Stressed Out? Try This!

Starting a new semester of college is stressful to say the least. You’re trying to get all your textbooks and figure out what you need for class, and the work starts piling up quickly. Self-care and relaxation are critical for mental health, but how do you find time when you’re too busy to even watch your favorite show on Netflix? Good news! Meditation is a perfect way to calm down, and the best part is, it only takes 5 minutes out of your day. Or less!!!

Meditation has countless benefits. Not only does it almost instantly decrease stress, but it improves concentration, increases happiness, and increases self-awareness. It is the perfect way to practice mindfulness and draw yourself back to a centered sense of clarity. Meditating will encourage a healthy lifestyle and help you get in touch with your mind and spirit. Some research suggests it can even help with anxiety and depression, which are increasingly common among millennials. Worth a shot, right?

If you’ve never meditated before, the concept may sound difficult and abstract. Isn’t meditating about “clearing your mind”? And what does it even mean to "clear your mind"? I’ve always got a hundred and one things on my mind and they don’t just poof away because I tell them to. Yes, part of meditating is clearing your mind, but it is so much more than that. For me, it’s a way to find a temporary peace in a fast-paced, busy day. The world today is always on its feet going. Millions of things occur every second and you have access to all this information at your fingertips through social media and the internet. Life is no longer just about what’s happening to you anymore, it is about everything that is happening, everywhere, all the time. It can be incredibly rewarding to just take a few minutes of your day and let yourself check out for a moment. There are several different styles and approaches to meditating, but I’m going to share with you what works for me. I’m not a meditation expert, but I’ve been meditating for a few months now. This way is simple and easy for a beginner.

 

Here’s how:

  1. Find a comfortable, seated position. Don’t slouch, but don’t make yourself too stiff. I like to sit crisscross, with my hands in my lap, one on top of the other, palms facing up and thumbs pressed together. Some people put their hands on their knees as well, but it is whatever is most comfortable for you. Let yourself become as still as possible and try not to fidget. Take deep breaths into your belly.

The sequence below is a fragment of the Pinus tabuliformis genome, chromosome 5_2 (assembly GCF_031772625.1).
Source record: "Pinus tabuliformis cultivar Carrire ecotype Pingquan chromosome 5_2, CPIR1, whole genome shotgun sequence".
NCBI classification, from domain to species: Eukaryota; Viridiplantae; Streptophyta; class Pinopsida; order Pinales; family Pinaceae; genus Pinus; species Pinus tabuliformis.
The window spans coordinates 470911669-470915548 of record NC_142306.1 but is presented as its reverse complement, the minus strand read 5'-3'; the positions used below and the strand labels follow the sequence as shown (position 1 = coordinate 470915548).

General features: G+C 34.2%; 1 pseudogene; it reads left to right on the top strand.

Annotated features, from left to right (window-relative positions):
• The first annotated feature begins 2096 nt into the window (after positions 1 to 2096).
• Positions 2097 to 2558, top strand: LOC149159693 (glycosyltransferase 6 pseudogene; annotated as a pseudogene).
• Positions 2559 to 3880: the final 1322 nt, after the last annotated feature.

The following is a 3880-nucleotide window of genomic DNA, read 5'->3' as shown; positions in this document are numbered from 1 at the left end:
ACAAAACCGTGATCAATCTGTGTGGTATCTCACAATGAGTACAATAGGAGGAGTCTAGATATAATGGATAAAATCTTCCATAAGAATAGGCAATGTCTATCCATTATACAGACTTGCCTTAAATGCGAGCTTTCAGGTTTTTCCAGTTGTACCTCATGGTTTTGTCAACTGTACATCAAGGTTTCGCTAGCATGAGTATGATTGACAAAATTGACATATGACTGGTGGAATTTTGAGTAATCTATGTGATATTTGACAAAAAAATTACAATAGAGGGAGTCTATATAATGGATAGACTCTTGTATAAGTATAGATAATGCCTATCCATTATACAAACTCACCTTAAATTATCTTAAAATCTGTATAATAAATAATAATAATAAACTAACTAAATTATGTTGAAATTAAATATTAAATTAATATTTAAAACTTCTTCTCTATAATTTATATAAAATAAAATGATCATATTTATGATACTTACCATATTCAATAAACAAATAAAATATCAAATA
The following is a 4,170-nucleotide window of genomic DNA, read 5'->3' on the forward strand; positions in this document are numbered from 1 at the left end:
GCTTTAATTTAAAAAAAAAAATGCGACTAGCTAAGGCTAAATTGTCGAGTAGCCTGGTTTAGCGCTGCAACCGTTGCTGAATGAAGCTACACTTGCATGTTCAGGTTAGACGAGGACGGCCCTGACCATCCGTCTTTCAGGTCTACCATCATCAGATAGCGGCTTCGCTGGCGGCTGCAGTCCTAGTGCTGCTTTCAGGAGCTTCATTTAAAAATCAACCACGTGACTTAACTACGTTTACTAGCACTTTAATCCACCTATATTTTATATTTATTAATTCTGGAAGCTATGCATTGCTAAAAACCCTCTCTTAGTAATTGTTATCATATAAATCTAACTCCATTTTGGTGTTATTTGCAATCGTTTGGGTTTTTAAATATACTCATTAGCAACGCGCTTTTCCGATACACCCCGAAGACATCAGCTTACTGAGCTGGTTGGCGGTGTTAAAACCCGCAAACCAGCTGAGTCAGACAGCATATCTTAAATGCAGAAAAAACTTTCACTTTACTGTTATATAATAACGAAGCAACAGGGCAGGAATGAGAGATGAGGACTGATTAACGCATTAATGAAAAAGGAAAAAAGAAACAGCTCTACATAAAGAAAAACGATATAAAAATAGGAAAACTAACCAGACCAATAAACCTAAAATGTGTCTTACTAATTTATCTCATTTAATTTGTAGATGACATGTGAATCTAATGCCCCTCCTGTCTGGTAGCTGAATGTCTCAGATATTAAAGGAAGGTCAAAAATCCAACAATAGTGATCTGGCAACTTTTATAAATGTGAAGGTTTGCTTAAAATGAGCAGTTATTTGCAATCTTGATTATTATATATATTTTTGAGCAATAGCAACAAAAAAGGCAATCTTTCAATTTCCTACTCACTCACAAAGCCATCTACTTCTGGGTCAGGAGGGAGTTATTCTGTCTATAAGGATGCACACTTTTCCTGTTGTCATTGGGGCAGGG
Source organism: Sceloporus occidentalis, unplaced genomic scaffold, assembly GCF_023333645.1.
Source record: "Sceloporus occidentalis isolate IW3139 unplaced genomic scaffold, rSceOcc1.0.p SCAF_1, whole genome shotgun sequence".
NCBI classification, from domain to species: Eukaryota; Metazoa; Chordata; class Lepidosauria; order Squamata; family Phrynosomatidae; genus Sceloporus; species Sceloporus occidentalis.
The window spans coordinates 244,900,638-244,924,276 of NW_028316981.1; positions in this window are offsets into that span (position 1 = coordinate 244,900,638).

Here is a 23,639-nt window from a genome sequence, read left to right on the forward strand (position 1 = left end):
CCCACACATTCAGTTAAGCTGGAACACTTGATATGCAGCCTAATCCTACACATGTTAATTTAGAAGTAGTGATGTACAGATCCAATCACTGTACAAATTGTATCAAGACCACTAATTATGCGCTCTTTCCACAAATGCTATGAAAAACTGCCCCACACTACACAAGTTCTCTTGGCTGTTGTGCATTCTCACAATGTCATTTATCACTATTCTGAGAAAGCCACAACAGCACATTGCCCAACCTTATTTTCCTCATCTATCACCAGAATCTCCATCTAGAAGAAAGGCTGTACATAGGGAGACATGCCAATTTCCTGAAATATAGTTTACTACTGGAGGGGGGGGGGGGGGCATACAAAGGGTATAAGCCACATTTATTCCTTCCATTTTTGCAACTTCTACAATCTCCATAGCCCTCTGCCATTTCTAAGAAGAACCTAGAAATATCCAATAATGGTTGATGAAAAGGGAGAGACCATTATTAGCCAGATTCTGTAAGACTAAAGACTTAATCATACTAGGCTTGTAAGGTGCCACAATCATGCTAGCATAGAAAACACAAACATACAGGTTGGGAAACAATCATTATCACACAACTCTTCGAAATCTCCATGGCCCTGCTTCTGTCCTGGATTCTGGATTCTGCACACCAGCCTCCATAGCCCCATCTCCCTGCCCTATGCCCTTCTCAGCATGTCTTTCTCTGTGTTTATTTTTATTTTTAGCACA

2. Close your eyes and focus on your breaths. This will help you clear your mind. Label your breaths in your head: “rising… falling… rising…falling…”
  3. Some other thoughts may start to pop in your head. The way I manage these is by labeling them and letting them drift away. For example, what is that noise in the hallway? “hearing… hearing… hearing...” What should I make for dinner? “Planning… planning… planning...” I can’t wait to see that new movie tomorrow. “Anticipating… anticipating… anticipating…” Once you have identified and labeled that thought, let it go and re-center your focus on your breath.

Now every once and a while, you may feel a piece of hair tickle your neck or start to get an itch on your back. First, see if you can resist the urge to move. Try labeling this sensation in your mind like you do with your thoughts. “Sensing… sensing… sensing...” If the feeling is still an issue and you simply can’t resist, slowly move to address to issue. Quick movements may stunt your experience, but if an itch starts to break your focus and create stress, it is OKAY to address it.

There is no secret to being finished, and ideally, that centered feeling will resonate with you throughout the rest of your day. Whenever your heart desires to, open your eyes and revel in that truly unique feeling of absolute peace.

Meditation gets easier the more you practice. Overtime, you may not even feel the urge to address that itch at all. If you can just take five minutes out of your day in the morning or evening, you can reap the many benefits of meditation. Set a timer (if you’d like), and let yourself have a few moments, just for you. I promise, it’s an experience worth having. If you master this way of meditating, I encourage you to further explore different types and get the most out of this wonderful practice.

 Well wishes to you, in loving kindness. Metta, always.